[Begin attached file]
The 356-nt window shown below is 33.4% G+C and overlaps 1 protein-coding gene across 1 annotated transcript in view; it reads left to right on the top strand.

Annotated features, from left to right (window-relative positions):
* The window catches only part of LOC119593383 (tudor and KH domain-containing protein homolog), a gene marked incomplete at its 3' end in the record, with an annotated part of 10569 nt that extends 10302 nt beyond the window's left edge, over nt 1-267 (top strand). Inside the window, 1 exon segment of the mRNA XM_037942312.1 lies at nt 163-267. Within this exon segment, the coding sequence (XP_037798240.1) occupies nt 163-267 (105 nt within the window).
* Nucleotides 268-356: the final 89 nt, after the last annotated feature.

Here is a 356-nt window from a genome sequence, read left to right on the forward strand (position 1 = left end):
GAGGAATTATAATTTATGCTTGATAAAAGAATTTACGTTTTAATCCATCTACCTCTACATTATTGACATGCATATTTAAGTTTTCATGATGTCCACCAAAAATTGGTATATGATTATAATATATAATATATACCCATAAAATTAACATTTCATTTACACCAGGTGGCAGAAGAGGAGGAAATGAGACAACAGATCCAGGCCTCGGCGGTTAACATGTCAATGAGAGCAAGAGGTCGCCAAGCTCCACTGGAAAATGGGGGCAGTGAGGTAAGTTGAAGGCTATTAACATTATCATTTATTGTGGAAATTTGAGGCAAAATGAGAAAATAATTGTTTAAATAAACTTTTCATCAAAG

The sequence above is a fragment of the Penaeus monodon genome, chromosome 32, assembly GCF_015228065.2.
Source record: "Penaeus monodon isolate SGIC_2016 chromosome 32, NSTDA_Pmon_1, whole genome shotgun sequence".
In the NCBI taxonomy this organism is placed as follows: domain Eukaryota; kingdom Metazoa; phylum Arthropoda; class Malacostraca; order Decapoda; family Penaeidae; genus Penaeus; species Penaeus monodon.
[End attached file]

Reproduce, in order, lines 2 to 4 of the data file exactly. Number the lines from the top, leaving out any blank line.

Annotated features, from left to right (window-relative positions):
* The window catches only part of LOC119593383 (tudor and KH domain-containing protein homolog), a gene marked incomplete at its 3' end in the record, with an annotated part of 10569 nt that extends 10302 nt beyond the window's left edge, over nt 1-267 (top strand). Inside the window, 1 exon segment of the mRNA XM_037942312.1 lies at nt 163-267. Within this exon segment, the coding sequence (XP_037798240.1) occupies nt 163-267 (105 nt within the window).
* Nucleotides 268-356: the final 89 nt, after the last annotated feature.